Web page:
In addition to credit card debt, Mr. Davis said some consumers have items on their credit report that are dragging down their credit score. It may be in their best interest to pay off those items.
"If you didn't pay a D.C. parking ticket from 10 years ago because you didn't deserve to get it, that parking ticket could cost you $750 now and be hurting your credit score," Mr. Davis said. "It's better to pay $200 for something like a medical collection or an old parking ticket rather than not qualify for a loan or pay thousands of dollars because of higher interest rates over 30 years."
If you have disputed claims on your credit report, you will need to resolve those issues before a loan can be approved, Mr. Stanger said.
"Removing a dispute won't necessarily send your credit score up," Mr. Stanger said. "In fact, it could even lower your credit score. But until it's resolved, we don't really know what your true credit score is."
Some loan applicants have a problem that shouldn't be one: a lack of credit card use.
"It's a Catch-22 that you need a credit history in order to get a loan," Mr. Defngin said. "You need to open a credit card and use it and then pay it back on time in order to build a credit history. You need to use it for one or two months to show a repayment history."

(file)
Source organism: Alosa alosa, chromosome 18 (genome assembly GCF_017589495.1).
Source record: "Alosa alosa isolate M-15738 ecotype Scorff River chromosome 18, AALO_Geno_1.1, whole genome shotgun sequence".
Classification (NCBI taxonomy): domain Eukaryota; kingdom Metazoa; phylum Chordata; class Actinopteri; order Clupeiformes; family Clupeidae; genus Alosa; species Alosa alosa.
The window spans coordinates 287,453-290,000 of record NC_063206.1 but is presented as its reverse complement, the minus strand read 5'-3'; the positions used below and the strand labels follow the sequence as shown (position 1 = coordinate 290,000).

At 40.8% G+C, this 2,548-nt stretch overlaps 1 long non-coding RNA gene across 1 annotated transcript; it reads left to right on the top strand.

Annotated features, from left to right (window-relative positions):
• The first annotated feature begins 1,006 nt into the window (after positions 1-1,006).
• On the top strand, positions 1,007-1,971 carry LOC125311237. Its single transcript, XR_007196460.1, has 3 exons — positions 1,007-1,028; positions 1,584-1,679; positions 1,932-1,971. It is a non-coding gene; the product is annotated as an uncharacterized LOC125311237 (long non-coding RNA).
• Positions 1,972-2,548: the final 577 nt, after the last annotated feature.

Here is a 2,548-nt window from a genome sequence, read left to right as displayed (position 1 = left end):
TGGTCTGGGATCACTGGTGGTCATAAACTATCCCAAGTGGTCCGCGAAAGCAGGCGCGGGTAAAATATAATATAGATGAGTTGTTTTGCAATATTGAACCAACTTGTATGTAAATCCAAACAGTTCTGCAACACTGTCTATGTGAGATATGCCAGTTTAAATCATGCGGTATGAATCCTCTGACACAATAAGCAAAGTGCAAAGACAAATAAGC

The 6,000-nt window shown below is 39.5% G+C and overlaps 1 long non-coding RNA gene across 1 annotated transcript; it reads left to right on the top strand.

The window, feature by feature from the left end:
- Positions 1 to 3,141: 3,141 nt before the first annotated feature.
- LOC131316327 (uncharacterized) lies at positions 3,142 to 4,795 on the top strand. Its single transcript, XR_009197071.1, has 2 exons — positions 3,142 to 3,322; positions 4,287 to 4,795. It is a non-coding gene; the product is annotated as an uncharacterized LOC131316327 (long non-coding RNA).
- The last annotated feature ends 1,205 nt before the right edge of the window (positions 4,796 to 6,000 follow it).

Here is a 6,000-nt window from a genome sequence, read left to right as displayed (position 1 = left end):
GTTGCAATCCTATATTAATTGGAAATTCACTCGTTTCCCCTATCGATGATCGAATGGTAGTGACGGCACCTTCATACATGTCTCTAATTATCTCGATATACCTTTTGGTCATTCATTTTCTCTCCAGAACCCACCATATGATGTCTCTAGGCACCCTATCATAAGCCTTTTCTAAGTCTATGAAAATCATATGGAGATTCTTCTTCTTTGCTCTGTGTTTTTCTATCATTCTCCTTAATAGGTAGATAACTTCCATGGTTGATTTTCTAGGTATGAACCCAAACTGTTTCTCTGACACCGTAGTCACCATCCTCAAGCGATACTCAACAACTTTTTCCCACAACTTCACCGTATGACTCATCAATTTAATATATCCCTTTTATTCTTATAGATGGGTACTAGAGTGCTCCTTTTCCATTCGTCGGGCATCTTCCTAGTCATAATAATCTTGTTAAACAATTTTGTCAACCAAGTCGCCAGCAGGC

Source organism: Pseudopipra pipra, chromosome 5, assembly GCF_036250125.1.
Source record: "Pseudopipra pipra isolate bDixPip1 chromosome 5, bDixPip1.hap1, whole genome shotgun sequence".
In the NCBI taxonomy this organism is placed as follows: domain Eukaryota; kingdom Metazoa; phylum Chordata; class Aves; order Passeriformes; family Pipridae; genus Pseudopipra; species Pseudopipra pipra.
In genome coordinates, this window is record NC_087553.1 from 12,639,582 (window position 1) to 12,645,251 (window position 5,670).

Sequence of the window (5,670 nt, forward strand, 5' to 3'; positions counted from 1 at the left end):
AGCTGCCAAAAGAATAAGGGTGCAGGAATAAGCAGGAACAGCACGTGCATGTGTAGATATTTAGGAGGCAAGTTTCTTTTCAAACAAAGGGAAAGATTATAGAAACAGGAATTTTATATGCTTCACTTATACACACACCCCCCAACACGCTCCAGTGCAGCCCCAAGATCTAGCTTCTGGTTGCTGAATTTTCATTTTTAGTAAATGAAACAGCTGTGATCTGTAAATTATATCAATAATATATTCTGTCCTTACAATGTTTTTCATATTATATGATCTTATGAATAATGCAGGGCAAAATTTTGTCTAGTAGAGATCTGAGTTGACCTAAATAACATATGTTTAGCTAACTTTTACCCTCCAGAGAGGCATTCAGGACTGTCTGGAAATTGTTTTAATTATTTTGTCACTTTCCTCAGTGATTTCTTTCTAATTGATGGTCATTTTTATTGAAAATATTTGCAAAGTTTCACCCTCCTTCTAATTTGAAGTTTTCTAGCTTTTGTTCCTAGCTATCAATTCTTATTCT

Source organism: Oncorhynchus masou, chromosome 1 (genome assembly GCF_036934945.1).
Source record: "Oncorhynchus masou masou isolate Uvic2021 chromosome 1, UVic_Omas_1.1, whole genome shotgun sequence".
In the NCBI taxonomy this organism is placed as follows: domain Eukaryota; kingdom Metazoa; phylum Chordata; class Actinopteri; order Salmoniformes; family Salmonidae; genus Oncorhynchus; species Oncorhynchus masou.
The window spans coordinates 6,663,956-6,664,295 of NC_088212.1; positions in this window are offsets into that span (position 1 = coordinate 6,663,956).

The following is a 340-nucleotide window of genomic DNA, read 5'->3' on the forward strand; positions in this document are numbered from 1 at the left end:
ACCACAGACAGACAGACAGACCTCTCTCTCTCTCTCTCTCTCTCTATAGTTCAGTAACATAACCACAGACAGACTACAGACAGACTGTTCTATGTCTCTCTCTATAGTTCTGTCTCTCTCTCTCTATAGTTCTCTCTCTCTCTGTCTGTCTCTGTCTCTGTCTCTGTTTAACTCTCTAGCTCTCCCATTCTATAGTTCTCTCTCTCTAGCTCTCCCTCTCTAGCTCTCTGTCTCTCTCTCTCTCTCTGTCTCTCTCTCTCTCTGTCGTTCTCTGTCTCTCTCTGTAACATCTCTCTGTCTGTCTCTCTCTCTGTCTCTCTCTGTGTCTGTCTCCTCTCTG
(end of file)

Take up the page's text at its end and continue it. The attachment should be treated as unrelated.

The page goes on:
Mr. Stanger said applicants without credit card debt can improve their score if they use a dormant credit card to charge something and then repay it.
"Sometimes the only option for someone without a credit history is to try for a loan approval based on nontraditional credit history, such as rent payments, insurance payments and utilities," Mr. Davis said. "Other than that, they may have to wait while they build a regular credit history."
Making long-term changes in your financial habits will do the most to improve your credit score, but for a short-term fix, borrowers should consult with a responsible lender who can make specific suggestions tailored to the individual's needs.